The plate 84 sits above and is secured to a launching means 94 in the form of an ejector mechanism, hereinafter described in more detail and which is shiftably located within the housing 82. Furthermore, the lauching means 94 includes an extending lip 96 which extends outwardly and forwardly of the housing 82, in the manner as illustrated in FIG. 6 and 7 of the drawings.
The wall 90 includes an inwardly extending support flange 98 for supporting and engaging the lip 18 of the hovercraft prior to launching. Thus, the flange 98 actually serves as a support means on the base for supporting the hovercraft prior to launching. Further, the flange 98 which is somewhat semi-circular in shape, as illustrated in FIG. 6 of the drawings, includes a plurality of inwardly projecting fingers 100 thereby forming spaces 102 therebetween. Moreover, the flange 98 is spaced slightly upwardly from the base 80 as well as the ramp 82, thereby permitting a slight air space underneath the hovercraft. In this way, the hovercraft can create an air cushion in the air chamber 20 and permit the air to extend through the spaces 102. In this way, the hovercraft can create the necessary air pressure in order to maintain its horizontal stability when launched and urged in a horizontal direction.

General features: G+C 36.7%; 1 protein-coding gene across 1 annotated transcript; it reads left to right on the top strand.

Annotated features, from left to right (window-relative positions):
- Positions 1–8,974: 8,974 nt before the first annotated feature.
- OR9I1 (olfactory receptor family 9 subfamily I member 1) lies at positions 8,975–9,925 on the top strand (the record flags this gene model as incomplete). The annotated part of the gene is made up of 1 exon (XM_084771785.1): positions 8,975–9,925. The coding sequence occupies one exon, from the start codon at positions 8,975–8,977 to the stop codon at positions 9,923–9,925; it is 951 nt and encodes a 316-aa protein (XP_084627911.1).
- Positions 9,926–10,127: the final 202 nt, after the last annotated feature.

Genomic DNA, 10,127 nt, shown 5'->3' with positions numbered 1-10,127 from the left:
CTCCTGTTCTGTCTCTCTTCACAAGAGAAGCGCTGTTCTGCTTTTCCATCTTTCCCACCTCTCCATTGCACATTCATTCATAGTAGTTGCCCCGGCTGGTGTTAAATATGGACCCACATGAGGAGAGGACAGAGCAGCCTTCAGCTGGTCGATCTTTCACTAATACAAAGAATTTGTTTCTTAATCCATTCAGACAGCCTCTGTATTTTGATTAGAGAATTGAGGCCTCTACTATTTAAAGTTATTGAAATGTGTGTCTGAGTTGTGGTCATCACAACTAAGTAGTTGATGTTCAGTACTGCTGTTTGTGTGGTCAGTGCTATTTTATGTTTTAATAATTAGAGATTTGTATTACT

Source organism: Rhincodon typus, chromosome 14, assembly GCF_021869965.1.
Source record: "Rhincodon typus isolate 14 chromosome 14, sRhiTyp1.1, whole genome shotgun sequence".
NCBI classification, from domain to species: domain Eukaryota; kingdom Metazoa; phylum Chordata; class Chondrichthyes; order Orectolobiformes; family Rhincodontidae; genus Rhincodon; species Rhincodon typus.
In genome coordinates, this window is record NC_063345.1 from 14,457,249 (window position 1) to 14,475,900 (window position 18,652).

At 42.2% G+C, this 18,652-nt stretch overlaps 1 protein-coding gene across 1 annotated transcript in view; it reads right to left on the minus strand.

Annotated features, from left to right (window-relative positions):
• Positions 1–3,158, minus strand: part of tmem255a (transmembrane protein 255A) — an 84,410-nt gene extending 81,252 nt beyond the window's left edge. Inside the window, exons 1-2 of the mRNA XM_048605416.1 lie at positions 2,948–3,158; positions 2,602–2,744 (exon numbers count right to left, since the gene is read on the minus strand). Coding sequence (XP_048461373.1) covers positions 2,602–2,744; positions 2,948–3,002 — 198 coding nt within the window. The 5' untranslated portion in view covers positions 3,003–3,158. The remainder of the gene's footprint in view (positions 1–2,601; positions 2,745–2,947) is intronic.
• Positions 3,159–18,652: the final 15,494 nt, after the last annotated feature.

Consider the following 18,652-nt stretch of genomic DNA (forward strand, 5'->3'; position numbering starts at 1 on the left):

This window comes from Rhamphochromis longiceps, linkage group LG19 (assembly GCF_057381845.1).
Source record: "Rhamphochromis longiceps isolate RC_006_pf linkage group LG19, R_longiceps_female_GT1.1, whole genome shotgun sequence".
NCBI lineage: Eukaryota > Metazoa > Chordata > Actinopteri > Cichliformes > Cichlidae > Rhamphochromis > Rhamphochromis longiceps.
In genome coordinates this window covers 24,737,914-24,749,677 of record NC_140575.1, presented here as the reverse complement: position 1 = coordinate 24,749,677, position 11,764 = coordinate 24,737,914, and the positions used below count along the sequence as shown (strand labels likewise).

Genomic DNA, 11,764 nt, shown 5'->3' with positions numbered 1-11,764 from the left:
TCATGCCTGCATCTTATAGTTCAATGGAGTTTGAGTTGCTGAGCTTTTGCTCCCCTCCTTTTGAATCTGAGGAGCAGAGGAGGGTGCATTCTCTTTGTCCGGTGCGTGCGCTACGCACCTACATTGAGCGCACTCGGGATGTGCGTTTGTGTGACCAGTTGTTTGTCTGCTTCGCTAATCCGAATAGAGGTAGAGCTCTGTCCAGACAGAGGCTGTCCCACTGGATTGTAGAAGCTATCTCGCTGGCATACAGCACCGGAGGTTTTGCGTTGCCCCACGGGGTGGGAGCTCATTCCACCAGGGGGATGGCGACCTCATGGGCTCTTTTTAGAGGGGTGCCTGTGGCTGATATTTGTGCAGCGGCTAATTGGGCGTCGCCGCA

The ejector mechanism 94 is more fully illustrated in FIGS. 9 and 10 of the drawings and comprises a flat support plate 104 and which includes a downwardly extending tap 106, the latter of which retains the forwardly extending engagement lip 96. By reference to FIG. 10 it can be observed that the engagement lip 96 is arcuately shaped and has a curvature approximately equal to the rim of the hovercraft A. Moreover, an outwardly struck finger 110 is pivotally secured to and extends forwardly of the engagement lip 96 and includes a groove 112 therein. This finges 110, as well as the groove 112 formed therein, comprises a hook means which initially prevents the horizontal shiftable movement of the hovercraft A until it is actually released by the operator. The recess or notch 112 is designed to engage the downwardly struck lip 18 on the hovercraft A and thereby retentively hold the same. Moreover, the hook 110 is mounted such that it will engage the lip 18 of the hovercraft A, but when shifted downwardly, will release the lip 18 of the hovercraft A such that the hovercraft is released.